Oil prices were climbing on Friday after China eased some COVID-19 restrictions, with support for the commodity also stemming from relief surrounding U.S. inflation data that weighed on the dollar.
Crude prices, however, were still on track to post a loss for the week.
- West Texas Intermediate crude for December
delivery jumped $3.09, or 3.6%, to $89.56 a barrel, after Thursday’s close of $86.47 a barrel on the New York Mercantile Exchange. The front-month contract was looking at a decline of 3.5% for the week, according to FactSet data.
- January Brent crude
the global benchmark, climbed $2.80, or 3%, to $96.47 a barrel, after settling up 1.1% to $93.67 a barrel on ICE Futures Europe on Thursday. For the week, the contract traded more than 2% lower.
- Back on Nymex, December gasoline
prices rose 2.3% to $2.6264 a gallon, while December heating oil
rose 2.7% to $3.6669 a gallon.
- December natural gas
was up 2.7% at $6.407 per million British thermal units, looking to end the volatile trading week little changed from the $6.40 settlement on Nov. 4.
The biggest development overnight was “news of China starting to potentially back away from its ‘zero-COVID’ policy and easing a number of restrictions on travel and other activities,” said Colin Cieszynski, chief market strategist at SIA Wealth Management.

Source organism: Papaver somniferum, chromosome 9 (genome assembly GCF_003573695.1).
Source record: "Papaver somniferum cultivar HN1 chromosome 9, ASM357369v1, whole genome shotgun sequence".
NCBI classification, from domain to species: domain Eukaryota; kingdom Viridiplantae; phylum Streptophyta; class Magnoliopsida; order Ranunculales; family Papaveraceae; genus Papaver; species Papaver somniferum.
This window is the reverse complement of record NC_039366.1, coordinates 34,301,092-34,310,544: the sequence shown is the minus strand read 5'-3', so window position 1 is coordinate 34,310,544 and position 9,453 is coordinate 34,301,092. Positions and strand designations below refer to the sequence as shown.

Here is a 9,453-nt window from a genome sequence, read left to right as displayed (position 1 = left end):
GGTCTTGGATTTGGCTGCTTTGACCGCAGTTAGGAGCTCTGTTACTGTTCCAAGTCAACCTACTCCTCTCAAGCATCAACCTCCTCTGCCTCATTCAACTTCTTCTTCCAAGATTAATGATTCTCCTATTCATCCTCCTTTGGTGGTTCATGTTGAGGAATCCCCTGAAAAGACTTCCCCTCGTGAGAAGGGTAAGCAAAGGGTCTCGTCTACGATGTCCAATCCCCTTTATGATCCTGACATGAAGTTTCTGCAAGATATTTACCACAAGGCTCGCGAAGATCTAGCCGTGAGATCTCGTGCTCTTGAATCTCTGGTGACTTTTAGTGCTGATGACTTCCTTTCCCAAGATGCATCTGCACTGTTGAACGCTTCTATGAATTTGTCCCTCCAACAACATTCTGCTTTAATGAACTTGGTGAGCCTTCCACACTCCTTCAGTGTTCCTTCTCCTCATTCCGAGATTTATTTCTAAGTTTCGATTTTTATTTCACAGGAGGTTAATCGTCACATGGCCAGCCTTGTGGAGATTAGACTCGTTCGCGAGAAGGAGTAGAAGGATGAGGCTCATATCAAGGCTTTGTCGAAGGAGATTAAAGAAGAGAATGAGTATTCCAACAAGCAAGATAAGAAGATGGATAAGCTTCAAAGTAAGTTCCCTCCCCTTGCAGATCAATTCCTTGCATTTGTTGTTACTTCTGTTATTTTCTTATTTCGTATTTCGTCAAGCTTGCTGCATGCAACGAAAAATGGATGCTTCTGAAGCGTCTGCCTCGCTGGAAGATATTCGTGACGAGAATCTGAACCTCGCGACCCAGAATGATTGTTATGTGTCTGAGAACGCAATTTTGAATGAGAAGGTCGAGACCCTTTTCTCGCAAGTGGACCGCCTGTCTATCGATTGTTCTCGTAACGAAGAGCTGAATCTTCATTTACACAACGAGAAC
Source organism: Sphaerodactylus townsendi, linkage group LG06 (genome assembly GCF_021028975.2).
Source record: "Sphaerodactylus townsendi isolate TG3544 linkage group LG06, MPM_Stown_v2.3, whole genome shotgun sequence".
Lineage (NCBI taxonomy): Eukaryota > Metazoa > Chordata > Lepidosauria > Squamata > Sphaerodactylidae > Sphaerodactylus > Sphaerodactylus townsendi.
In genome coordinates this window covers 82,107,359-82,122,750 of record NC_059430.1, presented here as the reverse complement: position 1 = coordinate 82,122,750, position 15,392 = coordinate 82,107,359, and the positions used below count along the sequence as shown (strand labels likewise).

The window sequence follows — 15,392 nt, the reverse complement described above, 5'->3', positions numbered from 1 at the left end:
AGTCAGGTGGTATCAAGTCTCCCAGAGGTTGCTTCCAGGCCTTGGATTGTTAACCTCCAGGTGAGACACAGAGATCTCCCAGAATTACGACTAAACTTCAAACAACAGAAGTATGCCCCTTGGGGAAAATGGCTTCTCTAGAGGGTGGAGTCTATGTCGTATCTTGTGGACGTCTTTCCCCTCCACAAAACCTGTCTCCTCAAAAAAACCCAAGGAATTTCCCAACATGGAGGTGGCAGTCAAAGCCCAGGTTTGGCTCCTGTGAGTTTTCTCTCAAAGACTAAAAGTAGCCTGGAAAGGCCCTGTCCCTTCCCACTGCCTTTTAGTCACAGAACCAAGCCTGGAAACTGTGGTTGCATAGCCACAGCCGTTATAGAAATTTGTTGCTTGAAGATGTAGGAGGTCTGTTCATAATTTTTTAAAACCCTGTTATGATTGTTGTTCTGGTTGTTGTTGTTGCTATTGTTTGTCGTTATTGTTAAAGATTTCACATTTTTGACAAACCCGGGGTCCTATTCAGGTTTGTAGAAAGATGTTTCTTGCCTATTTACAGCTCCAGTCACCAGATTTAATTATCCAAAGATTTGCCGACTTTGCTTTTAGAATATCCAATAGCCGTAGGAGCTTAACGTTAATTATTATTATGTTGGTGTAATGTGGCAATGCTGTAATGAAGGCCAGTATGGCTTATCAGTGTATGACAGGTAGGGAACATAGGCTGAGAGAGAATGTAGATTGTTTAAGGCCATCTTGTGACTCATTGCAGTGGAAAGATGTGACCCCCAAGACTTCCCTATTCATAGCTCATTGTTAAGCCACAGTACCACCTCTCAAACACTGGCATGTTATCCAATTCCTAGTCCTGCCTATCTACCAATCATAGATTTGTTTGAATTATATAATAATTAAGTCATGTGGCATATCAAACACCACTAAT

Prices for crude, as well as copper, climbed on this development “which changes investors’ outlook toward demand for resources,” he said in a market note.
China announced Friday that it was cutting quarantine time for incoming travelers to five days from seven, with 3 days of home isolation. Those travelers will also now be allowed to enter with one negative PCR test taken within 48 hours of traveling, down from two.
And airlines will no longer be threatened with a two-week long flight suspension if they bring in five or more positive travelers.
However, those measures came as Beijing shut city parks and moved classes online for students, amid a fresh wave of COVID-19 cases, while more than 5 million remain locked down in the manufacturing hub of Guangzhou.
Sentiment for oil is still “sullied by the rise of COVID case counts in China and anticipated lockdowns,” said Stephen Innes, managing partner at SPI Asset Management, in market commentary. “Rolling lockdowns across heavily populated areas in China penalize mobility and oil demand even more than economic activity.”
Since traders are “hyper-sensitive to lockdowns in the world’s largest oil importer, this could temporarily hold the oil market’s top-side ambition in check,” he said. But “unquestionably,” oil’s in a much better place than Thursday.
On Friday, a decline in U.S. dollar versus most major currencies continued to provide support to dollar-denominated oil prices.
The dollar fell another 1.1%, based on the ICE Dollar Index
on Friday. Thursday’s softer-than-forecast U.S. inflation reading triggered a 1,200-point advance for the Dow Jones Industrial Average
its best day since March 2020.
Oil got a “reprieve from the weaker U.S. dollar and a significant repricing lower in U.S. recession risk as a soft landing looks far more credible” with the possiblity that the Federal Reserve may “dial down” its interest-rate hikes, said Innes.